We never would have imagined the “Cowboy State” would produce a promising electronic synth trio, but it did. It has also produced a variety of roots, rock, and country artists—one of which is a recipient of the Nobel Peace Prize—all worthy to be included in Paste’s 50 States Project.
Below are nine impressive musical discoveries from Wyoming.
Members: Mirthe Bolhuis and Garry Wood
Wood, the “Bear” of the duo, hails from Saratoga, while his fairer musical cohort and wife, Bolhuis, is originally from Groningen, Netherlands. The two met in Nashville at the Music City Hostel in the summer of 2011. They recorded and released their debut EP, Breathe, in February of 2012 and are working on their next EP, Build a Fire. The Bird and the Bear has appropriately drawn comparisons to The Civil Wars.
Members: Pat Chadwick, Emily Yarbrough, Lucas Nash, Jessie Lestitian, Leif Routman
The quintet met by playing the Jackson Hole Hootenanny, a decades-old Wyoming music tradition that has been graced by the likes of John Denver and Peter Rowan. Fans of modern folk revival acts, such as The Head and the Heart and the Punch Brothers, will enjoy The Flannel Attractions’ brand of folk pop and acoustic music. The band self-produced and released their debut self-titled EP in February 2013. They can frequently be heard on Wyoming Public Radio and also enjoyed a stint as a Featured Open Mic Artist of the Month at FolkAlley.com.
Members: Chris Hackman, Shawn,Day, Joel Saur
Greenhorse, an electronic synth trio based in Los Angeles, first met at an antique music store in Wyoming in 2009. The band began throwing shows as Gumby Brown and the Nifty Critters before relocating to L.A. in 2010. Their sound incorporates ‘80s industrial, Chicago house, pop and experimental psychedelia. To date, the group has released three EPs, Transcontinental (2009), Happiness (2011), and The Shapes of Dragons (2013). The trio has performed at well-known L.A. venues including The Troubador, The Viper Room and Echoplex, and their music has been featured on Saturday Night Live and MTV.
Hometown: Ten Sleep
It should come as no surprise that Crossland, who describes himself as “the country singer of the Apocalypse” and who cites his “old boss at the trailer house plant” as an influence, pens stark and humorous songs about 21st century rural life focusing on subjects such as hobos, mobile homes, strippers, motorcycles, and meth. Crossland accompanies his brand of old-timey Americana compositions with deft fingerpicking on both banjo and guitar (he finished second in the 1997 Winfield National Guitar Fingerpicking competition). He released his most recent album, No Cause For Despair, in June.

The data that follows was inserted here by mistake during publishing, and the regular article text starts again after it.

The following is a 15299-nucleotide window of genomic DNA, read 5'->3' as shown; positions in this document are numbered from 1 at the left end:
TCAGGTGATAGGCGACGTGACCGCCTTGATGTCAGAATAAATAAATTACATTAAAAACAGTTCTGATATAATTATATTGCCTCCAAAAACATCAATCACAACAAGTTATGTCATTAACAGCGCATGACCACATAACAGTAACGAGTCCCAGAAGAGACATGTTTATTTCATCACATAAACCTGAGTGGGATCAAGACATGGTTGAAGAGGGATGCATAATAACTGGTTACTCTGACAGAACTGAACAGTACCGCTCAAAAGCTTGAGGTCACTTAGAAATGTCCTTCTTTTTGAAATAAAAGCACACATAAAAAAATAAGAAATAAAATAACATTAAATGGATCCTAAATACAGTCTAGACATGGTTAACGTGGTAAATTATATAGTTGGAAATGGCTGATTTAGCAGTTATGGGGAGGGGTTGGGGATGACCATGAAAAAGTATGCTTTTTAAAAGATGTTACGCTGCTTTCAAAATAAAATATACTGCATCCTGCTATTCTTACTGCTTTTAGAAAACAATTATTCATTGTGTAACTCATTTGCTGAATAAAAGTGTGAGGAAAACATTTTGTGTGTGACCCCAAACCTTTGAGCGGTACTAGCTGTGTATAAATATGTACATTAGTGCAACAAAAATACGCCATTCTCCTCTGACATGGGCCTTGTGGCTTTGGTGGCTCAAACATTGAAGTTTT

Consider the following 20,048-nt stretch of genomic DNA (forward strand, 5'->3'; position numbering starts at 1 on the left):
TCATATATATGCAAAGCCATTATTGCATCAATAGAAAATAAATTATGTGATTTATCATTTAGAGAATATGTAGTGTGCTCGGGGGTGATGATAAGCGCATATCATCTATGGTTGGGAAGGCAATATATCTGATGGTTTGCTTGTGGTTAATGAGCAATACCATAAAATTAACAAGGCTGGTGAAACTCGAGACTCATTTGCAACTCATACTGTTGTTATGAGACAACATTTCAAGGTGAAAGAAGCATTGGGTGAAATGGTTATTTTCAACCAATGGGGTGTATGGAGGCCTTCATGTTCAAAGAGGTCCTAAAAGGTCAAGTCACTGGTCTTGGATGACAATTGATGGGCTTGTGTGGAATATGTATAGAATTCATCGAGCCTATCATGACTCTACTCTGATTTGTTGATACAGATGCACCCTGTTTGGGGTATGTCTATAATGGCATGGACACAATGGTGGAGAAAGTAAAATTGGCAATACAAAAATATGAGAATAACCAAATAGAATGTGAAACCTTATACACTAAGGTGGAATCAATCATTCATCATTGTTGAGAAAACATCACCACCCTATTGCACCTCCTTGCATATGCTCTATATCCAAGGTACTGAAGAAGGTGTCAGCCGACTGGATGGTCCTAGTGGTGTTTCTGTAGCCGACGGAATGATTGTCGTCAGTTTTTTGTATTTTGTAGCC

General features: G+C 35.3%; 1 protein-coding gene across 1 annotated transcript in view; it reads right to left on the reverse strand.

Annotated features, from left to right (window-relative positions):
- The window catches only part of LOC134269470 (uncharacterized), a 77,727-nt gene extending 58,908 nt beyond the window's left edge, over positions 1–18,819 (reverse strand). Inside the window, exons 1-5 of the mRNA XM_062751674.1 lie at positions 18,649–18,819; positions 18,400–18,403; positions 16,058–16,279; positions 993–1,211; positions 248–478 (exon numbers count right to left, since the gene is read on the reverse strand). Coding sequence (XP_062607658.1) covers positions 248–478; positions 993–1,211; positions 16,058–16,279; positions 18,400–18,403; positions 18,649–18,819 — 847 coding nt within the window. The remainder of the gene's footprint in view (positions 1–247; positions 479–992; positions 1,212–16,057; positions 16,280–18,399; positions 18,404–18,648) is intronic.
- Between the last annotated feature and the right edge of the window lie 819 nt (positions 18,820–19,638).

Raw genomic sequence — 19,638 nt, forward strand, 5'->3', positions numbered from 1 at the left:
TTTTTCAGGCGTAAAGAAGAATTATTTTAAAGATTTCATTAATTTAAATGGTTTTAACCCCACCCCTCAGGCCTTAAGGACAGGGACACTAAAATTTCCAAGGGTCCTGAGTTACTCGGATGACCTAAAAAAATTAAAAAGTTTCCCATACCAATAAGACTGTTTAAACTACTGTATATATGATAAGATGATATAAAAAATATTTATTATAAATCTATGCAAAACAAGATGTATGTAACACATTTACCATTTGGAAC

Shogren is a former advisor to both President Clinton and the King of Sweden and is a Nobel Peace Prize winner as a member of the United Nations team working on climate change. Now, he spends his time composing acoustic roots songs that he describes as “catawampus American music.” His most recent album, God Bless These Crooked Little Songs, was released in 2012, and he is currently working on his fifth album.
Members: Patrick Harrington, Jackson Clarendon, Ryan Bell, Luke Woodbury
After an eight-year solo career, Harrington formed The Libby Creek Original, the name taken from a creek located in their local mountains and frequent playground. The inspiration for the band’s compositions comes from the geography of their home state. They’ve released several EPs of their boom-chick style of bluegrass and have shared the stage with Morris Day and the Time and Dumpstaphunk.
Bell grew up in Wyoming, moved to Austin, Texas where he lived for two years and recorded his self-titled debut album, and then spent a brief stint in New Orleans busking on the streets before returning to Wyoming in his 1995 Buick LeSabre with his stray pit-bull. Once back in Cody, he did ranch work while writing songs for his second album and launched a Kickstarter campaign to fund the project. His second album, Don’t Mind if I Do, was produced by Andrija Tokic (The Alabama Shakes, Caitlin Rose, Hurray for the Riff Raff) and released in June. Fans of Sturgill Simpson will appreciate Bell’s vintage country sound.
Members: Alysia Kraft, Dee Tyler, Peter Knudson, Niles Mischke, Ansel Foxley, Adam Bender
The Patti Fiasco began by chance at an open mic in Laramie. The band’s sound, a happy marriage of country and rock, is driven by Foxley’s electric dobro and Kraft’s sultry vocals. The group has performed at South by Southwest and shared the stage with acts including Ben Harper and Charlie Musselwhite, Justin Townes Earle, Cracker and The Futurebirds.
Hometown: Jackson Hole
Members: Seadar Rose, Aaron Davis, Andy Peterson, Tom Davidson
Screen Door Porch formed in 2008 as a duo. It sprouted to a six-piece before settling on its current lineup. Davis and Rose have been the constant throughout the shifting ensemble, which describes its sound as “electrified porch music.” Driven by guitars, mandolin, banjo, harmonica, drums and a kazoogle, the roots-rock quartet will appeal to fans of Shovels & Rope.